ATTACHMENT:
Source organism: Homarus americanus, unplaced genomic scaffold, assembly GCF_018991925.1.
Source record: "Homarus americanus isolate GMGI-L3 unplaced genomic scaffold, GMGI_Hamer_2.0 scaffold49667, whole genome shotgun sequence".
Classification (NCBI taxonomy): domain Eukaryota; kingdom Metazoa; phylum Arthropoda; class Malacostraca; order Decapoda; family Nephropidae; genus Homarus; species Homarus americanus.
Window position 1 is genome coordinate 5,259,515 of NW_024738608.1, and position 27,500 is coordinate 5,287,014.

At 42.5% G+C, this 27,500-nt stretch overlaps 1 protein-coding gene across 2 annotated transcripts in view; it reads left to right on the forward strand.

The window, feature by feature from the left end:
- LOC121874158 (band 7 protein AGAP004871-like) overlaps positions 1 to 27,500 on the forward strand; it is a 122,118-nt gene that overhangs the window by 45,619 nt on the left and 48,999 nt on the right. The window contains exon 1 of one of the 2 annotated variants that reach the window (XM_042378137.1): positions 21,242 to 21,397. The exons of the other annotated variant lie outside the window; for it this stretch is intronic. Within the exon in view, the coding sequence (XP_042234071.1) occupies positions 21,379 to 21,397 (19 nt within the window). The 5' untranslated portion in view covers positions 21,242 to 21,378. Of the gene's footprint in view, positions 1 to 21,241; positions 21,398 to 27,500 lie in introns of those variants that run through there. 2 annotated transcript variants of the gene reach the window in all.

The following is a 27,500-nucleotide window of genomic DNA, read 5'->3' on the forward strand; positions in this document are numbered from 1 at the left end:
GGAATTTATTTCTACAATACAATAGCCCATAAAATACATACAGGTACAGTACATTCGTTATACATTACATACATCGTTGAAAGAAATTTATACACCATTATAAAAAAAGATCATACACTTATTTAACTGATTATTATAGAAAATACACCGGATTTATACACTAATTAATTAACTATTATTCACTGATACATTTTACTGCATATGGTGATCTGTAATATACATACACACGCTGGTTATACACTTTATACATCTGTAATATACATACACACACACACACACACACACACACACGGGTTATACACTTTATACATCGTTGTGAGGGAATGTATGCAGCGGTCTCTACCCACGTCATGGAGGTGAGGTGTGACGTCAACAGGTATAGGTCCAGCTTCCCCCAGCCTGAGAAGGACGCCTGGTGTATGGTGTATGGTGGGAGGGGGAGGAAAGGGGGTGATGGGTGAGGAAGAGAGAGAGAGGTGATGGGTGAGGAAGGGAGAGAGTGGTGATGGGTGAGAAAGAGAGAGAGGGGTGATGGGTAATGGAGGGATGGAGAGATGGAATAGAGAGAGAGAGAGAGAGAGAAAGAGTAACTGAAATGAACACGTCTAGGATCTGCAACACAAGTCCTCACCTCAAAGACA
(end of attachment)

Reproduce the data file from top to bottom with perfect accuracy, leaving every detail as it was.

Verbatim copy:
Source organism: Homarus americanus, unplaced genomic scaffold, assembly GCF_018991925.1.
Source record: "Homarus americanus isolate GMGI-L3 unplaced genomic scaffold, GMGI_Hamer_2.0 scaffold49667, whole genome shotgun sequence".
Classification (NCBI taxonomy): domain Eukaryota; kingdom Metazoa; phylum Arthropoda; class Malacostraca; order Decapoda; family Nephropidae; genus Homarus; species Homarus americanus.
Window position 1 is genome coordinate 5,259,515 of NW_024738608.1, and position 27,500 is coordinate 5,287,014.

At 42.5% G+C, this 27,500-nt stretch overlaps 1 protein-coding gene across 2 annotated transcripts in view; it reads left to right on the forward strand.

The window, feature by feature from the left end:
- LOC121874158 (band 7 protein AGAP004871-like) overlaps positions 1 to 27,500 on the forward strand; it is a 122,118-nt gene that overhangs the window by 45,619 nt on the left and 48,999 nt on the right. The window contains exon 1 of one of the 2 annotated variants that reach the window (XM_042378137.1): positions 21,242 to 21,397. The exons of the other annotated variant lie outside the window; for it this stretch is intronic. Within the exon in view, the coding sequence (XP_042234071.1) occupies positions 21,379 to 21,397 (19 nt within the window). The 5' untranslated portion in view covers positions 21,242 to 21,378. Of the gene's footprint in view, positions 1 to 21,241; positions 21,398 to 27,500 lie in introns of those variants that run through there. 2 annotated transcript variants of the gene reach the window in all.

The following is a 27,500-nucleotide window of genomic DNA, read 5'->3' on the forward strand; positions in this document are numbered from 1 at the left end:
GGAATTTATTTCTACAATACAATAGCCCATAAAATACATACAGGTACAGTACATTCGTTATACATTACATACATCGTTGAAAGAAATTTATACACCATTATAAAAAAAGATCATACACTTATTTAACTGATTATTATAGAAAATACACCGGATTTATACACTAATTAATTAACTATTATTCACTGATACATTTTACTGCATATGGTGATCTGTAATATACATACACACGCTGGTTATACACTTTATACATCTGTAATATACATACACACACACACACACACACACACACACGGGTTATACACTTTATACATCGTTGTGAGGGAATGTATGCAGCGGTCTCTACCCACGTCATGGAGGTGAGGTGTGACGTCAACAGGTATAGGTCCAGCTTCCCCCAGCCTGAGAAGGACGCCTGGTGTATGGTGTATGGTGGGAGGGGGAGGAAAGGGGGTGATGGGTGAGGAAGAGAGAGAGAGGTGATGGGTGAGGAAGGGAGAGAGTGGTGATGGGTGAGAAAGAGAGAGAGGGGTGATGGGTAATGGAGGGATGGAGAGATGGAATAGAGAGAGAGAGAGAGAGAGAAAGAGTAACTGAAATGAACACGTCTAGGATCTGCAACACAAGTCCTCACCTCAAAGACA